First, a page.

The aviation industry in India is poised to overtake the United Kingdom to become the third largest in the world in the next ten years, IATA predicted in a recent study.
The International Air Transport Association (IATA) foresees passenger demand in the global airline industry doubling by 2035. IATA released its latest report, ‘20-Year Air Passenger Forecast’, where it expects 7.2 billion passengers to travel in the next 20 years, based on a 3.7 pc Compound Average Growth Rate (CAGR).
“People want to fly. Demand for air travel over the next two decades is set to double. Enabling people and nations to trade, explore, and share the benefits of innovation and economic prosperity makes our world a better place,” said Alexandre de Juniac, IATA’s Director General and CEO.
More Asians flying
The Asia-Pacific region is expected to continue its growth and be the biggest driver of demand along with the Middle East aviation sector. While China will replace the US as the largest aviation sector by 2029, India is set to take the third position over the UK in the next 10 years. The developing markets such as Indonesia enters the top-ten list at the cost of Italy, showing a eastward shift and challenges such as increased protectionism which can be neutralised gradually. It is evident over the past decade as the share of air passengers from the developing countries has risen from 24 pc to 40 pc and is well placed to continue the surge.
Additionally, IATA predicts that Europe will have the slowest growth rate of 2.5 pc but will still add 570 million passengers every year. The growth rate of the Asia Pacific region with a 4.7 pc annual expansion is the second highest behind the Middle East region. By 2035, there will be an extra 1.8 billion annual passengers flying from the Asia Pacific region.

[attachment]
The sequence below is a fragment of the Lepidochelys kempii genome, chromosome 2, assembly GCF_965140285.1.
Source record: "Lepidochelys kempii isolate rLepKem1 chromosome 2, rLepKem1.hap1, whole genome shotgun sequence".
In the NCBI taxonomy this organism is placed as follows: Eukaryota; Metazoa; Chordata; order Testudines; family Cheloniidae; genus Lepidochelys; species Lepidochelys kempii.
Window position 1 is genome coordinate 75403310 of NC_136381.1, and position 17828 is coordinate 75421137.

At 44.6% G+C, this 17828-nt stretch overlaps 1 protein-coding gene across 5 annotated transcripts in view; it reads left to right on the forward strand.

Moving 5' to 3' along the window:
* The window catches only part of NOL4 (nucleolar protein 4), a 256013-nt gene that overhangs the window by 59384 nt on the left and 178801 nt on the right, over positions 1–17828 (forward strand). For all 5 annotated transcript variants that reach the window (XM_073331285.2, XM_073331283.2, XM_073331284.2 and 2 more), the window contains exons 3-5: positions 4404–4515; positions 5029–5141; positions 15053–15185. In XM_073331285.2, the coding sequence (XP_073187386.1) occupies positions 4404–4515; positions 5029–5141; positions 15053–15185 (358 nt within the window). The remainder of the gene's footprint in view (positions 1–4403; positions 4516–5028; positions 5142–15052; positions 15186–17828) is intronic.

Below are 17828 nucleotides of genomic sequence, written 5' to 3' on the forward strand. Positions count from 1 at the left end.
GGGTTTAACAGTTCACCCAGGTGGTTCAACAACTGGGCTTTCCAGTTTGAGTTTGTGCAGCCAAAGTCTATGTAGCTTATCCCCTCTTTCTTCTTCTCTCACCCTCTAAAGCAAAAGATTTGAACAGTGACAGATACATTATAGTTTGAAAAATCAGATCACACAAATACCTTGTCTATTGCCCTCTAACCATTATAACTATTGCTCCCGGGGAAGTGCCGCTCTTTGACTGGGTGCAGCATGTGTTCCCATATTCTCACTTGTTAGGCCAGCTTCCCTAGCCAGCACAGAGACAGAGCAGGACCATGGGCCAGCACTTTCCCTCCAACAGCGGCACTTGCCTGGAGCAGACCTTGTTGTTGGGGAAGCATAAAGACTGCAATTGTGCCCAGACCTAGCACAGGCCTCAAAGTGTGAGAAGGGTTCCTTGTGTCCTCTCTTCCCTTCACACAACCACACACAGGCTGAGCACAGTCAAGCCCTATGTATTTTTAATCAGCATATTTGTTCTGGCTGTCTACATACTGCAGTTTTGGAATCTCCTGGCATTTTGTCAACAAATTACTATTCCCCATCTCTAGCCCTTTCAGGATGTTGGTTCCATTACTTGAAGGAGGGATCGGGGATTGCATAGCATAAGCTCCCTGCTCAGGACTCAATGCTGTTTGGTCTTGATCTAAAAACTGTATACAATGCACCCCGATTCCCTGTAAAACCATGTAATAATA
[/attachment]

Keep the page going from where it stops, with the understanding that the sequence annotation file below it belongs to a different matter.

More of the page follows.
India’s biggest challenge –new airports
Challenges and risks in this 20-year forecast keep India in a very sensitive zone. The central scenario of doubling passenger numbers by 2035 is all depending on the present scene of trade liberalisation. However, if the trade policies open up, air travel demand can even triple the 2015 level. On the other hand, if business norms are further complicated the growth could fizz to around 2.5 pc.
“Economic growth is the only durable solution for the world’s current economic woes. Yet, we see governments raising barriers to trade rather than making it easier. If this continues in the long-term, it will mean slower growth and the world will be poorer for it. For aviation, the protectionist scenario could see growth slowing to as low as 2.5 pc annually. Not only will that mean fewer new aviation jobs, it will mean that instead of 7.2 billion travellers in 2035, we will have 5.8 billion. The economic impact of that will be broad and hard-felt,” said de Juniac.
India is already dealing with overcrowded airports in Mumbai and New Delhi. While the aviation ministry is looking at revamping existing airports and restarting the closed air strips in the country, the country should also adhere to the sustainable means to cater the increasing demand.
— IATA (@IATA) October 18, 2016
Regional connectivity as well as global connectivity to the tier-2 and tier-3 cities in India remains prime challenges for the Ministry of Civil Aviation in India. The states in India have to play a key role in this accord in terms of the selection of airports where new operations could be done.
The Ministry of Civil Aviation had earlier released the draft, Regional Air Connectivity Scheme (RCS), for stakeholder consultation, with the twin objectives of promoting balanced regional growth and making flying affordable for the masses. The RCS is the key component of the National Civil Aviation Policy which was released by the ministry on June 15, 2016.